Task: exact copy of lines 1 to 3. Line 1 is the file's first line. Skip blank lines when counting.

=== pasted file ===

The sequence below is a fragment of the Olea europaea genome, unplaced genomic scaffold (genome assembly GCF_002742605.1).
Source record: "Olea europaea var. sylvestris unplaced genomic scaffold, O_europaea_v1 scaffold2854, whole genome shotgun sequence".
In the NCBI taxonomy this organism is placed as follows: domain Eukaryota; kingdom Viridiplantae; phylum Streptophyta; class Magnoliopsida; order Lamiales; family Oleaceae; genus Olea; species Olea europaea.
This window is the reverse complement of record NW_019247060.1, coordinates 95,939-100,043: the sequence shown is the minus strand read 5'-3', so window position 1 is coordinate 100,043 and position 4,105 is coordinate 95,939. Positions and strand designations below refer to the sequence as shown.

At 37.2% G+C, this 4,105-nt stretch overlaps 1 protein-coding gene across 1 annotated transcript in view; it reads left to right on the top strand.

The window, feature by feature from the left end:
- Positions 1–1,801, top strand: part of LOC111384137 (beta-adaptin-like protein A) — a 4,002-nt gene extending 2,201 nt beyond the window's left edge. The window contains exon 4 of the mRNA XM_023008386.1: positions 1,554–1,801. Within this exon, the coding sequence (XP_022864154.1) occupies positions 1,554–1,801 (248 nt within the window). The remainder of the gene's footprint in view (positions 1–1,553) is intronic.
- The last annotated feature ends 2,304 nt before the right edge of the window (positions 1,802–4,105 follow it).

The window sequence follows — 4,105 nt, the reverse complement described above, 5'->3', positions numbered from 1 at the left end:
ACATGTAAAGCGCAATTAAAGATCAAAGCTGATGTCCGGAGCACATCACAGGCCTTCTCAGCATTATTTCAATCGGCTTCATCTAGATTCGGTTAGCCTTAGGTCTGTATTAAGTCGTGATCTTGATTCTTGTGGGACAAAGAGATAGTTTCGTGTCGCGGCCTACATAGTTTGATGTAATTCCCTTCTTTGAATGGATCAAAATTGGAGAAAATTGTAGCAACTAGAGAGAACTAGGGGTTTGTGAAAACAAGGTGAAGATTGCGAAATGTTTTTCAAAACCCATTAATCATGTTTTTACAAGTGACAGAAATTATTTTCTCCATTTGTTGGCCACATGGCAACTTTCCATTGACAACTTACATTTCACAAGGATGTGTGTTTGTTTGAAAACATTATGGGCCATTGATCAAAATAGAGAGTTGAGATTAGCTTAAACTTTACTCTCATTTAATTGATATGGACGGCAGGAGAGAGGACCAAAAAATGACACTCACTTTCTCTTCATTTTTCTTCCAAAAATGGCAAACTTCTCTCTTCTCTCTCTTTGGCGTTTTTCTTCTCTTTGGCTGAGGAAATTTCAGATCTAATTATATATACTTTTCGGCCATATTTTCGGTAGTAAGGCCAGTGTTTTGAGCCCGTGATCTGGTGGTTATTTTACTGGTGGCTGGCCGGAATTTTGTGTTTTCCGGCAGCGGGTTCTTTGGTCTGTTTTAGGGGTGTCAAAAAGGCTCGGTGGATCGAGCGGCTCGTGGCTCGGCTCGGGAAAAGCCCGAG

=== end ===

The sequence below is a fragment of the Olea europaea genome, unplaced genomic scaffold (genome assembly GCF_002742605.1).
Source record: "Olea europaea var. sylvestris unplaced genomic scaffold, O_europaea_v1 scaffold2854, whole genome shotgun sequence".
In the NCBI taxonomy this organism is placed as follows: domain Eukaryota; kingdom Viridiplantae; phylum Streptophyta; class Magnoliopsida; order Lamiales; family Oleaceae; genus Olea; species Olea europaea.